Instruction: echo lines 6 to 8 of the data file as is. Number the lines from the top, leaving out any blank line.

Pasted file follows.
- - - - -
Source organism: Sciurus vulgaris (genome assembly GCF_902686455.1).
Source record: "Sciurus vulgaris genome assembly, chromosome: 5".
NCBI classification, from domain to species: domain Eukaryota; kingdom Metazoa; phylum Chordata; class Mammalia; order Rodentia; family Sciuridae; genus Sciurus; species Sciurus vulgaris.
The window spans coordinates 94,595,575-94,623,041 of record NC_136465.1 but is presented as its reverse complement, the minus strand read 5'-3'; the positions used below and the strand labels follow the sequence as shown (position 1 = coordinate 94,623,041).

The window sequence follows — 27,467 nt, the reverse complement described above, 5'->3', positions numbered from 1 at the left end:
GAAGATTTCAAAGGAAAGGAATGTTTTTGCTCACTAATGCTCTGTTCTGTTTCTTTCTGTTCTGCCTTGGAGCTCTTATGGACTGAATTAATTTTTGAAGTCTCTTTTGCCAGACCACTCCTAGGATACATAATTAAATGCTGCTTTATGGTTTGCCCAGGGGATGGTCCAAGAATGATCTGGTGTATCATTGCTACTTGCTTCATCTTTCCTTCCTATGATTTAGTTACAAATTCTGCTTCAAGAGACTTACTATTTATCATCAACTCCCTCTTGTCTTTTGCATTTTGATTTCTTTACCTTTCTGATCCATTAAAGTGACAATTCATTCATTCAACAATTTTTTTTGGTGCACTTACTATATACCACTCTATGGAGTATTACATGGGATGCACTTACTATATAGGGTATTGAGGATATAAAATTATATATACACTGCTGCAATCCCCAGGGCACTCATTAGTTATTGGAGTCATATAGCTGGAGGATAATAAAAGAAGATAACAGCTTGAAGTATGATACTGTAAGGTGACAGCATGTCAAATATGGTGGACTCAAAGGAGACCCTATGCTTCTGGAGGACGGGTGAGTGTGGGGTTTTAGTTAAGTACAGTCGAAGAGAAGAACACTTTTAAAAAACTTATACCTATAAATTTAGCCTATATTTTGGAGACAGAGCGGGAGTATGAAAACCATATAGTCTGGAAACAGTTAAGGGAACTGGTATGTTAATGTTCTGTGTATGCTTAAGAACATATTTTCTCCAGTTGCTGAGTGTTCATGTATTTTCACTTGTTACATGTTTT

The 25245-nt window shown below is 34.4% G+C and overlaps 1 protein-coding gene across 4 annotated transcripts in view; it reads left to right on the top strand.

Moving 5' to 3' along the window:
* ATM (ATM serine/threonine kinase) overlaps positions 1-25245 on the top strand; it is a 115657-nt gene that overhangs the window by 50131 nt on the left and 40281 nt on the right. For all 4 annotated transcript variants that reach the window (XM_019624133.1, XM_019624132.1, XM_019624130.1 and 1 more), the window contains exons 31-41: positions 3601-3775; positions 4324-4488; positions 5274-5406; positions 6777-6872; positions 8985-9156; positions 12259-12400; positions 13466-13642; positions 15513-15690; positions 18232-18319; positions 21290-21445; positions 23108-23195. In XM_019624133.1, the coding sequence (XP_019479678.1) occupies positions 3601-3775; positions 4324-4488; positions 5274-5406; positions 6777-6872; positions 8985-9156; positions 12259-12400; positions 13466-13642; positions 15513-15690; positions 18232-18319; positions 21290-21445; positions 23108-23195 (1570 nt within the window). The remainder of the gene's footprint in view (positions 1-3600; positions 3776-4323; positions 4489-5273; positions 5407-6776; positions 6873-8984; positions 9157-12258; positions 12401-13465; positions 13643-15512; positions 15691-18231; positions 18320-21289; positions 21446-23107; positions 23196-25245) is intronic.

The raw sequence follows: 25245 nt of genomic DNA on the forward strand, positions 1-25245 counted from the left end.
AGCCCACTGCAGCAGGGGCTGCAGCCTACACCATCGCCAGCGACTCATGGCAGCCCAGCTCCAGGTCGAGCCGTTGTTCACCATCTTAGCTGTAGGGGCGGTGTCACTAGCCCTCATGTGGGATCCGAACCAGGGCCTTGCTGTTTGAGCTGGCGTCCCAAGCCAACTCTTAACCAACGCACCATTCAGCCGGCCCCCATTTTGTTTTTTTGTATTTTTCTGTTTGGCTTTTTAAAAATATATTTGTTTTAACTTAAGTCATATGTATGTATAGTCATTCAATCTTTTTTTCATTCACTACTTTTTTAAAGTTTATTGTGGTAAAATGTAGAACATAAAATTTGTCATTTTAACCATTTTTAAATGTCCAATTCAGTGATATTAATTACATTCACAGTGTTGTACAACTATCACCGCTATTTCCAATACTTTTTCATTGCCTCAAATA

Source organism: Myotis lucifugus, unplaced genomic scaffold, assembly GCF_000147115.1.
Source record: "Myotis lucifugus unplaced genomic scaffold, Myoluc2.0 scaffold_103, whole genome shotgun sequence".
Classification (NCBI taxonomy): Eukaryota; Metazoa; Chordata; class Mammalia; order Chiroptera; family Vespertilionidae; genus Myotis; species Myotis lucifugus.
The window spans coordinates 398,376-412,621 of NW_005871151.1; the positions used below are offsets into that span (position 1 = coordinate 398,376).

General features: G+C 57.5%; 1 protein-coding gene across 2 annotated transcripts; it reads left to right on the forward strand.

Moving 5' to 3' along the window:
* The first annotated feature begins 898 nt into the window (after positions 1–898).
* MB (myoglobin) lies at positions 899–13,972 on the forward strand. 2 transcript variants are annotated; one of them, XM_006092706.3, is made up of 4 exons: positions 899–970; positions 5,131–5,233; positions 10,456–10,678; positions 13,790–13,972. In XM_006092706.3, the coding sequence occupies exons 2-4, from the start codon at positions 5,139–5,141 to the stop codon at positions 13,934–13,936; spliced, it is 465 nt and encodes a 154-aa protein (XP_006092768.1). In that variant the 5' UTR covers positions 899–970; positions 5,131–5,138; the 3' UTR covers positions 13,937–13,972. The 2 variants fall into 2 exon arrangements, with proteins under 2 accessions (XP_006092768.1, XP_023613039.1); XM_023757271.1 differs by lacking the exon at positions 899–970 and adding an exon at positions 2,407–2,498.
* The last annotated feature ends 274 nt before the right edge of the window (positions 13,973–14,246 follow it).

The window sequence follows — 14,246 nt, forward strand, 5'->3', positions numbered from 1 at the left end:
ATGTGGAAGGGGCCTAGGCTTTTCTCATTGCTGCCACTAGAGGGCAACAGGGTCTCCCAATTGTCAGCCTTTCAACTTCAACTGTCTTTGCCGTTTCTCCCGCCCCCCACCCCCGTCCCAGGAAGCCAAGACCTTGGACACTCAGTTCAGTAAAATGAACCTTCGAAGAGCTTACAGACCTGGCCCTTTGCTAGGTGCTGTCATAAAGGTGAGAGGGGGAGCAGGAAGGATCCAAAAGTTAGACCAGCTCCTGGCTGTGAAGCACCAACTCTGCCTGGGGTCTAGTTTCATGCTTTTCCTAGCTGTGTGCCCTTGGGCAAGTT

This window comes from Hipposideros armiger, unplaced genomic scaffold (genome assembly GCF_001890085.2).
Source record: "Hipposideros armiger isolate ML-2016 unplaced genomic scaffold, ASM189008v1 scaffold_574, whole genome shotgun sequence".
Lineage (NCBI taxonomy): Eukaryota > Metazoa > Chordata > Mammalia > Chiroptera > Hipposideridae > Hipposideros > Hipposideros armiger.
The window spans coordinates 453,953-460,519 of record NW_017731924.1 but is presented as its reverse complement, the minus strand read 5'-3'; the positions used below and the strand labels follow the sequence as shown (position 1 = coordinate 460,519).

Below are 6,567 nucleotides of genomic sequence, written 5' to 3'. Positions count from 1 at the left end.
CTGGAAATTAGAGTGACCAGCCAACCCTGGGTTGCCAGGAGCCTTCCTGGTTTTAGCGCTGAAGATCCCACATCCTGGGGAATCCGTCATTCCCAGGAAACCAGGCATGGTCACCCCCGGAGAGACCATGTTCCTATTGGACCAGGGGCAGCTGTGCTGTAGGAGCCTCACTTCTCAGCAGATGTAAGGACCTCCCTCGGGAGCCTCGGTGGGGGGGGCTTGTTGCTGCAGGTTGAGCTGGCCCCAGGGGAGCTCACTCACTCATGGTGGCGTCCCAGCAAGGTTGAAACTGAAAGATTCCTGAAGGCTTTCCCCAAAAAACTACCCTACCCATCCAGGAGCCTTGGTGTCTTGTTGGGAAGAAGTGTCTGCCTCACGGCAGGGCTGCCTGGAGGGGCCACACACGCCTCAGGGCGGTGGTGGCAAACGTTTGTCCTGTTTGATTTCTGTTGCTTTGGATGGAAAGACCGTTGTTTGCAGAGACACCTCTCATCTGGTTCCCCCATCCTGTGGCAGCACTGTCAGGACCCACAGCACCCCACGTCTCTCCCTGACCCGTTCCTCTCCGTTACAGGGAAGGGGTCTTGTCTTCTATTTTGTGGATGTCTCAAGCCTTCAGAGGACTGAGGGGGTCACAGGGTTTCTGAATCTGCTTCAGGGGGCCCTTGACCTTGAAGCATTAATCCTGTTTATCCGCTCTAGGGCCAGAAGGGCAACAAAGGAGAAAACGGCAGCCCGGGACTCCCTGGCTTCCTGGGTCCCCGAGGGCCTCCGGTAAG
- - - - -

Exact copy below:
GAAGATTTCAAAGGAAAGGAATGTTTTTGCTCACTAATGCTCTGTTCTGTTTCTTTCTGTTCTGCCTTGGAGCTCTTATGGACTGAATTAATTTTTGAAGTCTCTTTTGCCAGACCACTCCTAGGATACATAATTAAATGCTGCTTTATGGTTTGCCCAGGGGATGGTCCAAGAATGATCTGGTGTATCATTGCTACTTGCTTCATCTTTCCTTCCTATGATTTAGTTACAAATTCTGCTTCAAGAGACTTACTATTTATCATCAACTCCCTCTTGTCTTTTGCATTTTGATTTCTTTACCTTTCTGATCCATTAAAGTGACAATTCATTCATTCAACAATTTTTTTTGGTGCACTTACTATATACCACTCTATGGAGTATTACATGGGATGCACTTACTATATAGGGTATTGAGGATATAAAATTATATATACACTGCTGCAATCCCCAGGGCACTCATTAGTTATTGGAGTCATATAGCTGGAGGATAATAAAAGAAGATAACAGCTTGAAGTATGATACTGTAAGGTGACAGCATGTCAAATATGGTGGACTCAAAGGAGACCCTATGCTTCTGGAGGACGGGTGAGTGTGGGGTTTTAGTTAAGTACAGTCGAAGAGAAGAACACTTTTAAAAAACTTATACCTATAAATTTAGCCTATATTTTGGAGACAGAGCGGGAGTATGAAAACCATATAGTCTGGAAACAGTTAAGGGAACTGGTATGTTAATGTTCTGTGTATGCTTAAGAACATATTTTCTCCAGTTGCTGAGTGTTCATGTATTTTCACTTGTTACATGTTTT

The 25245-nt window shown below is 34.4% G+C and overlaps 1 protein-coding gene across 4 annotated transcripts in view; it reads left to right on the top strand.

Moving 5' to 3' along the window: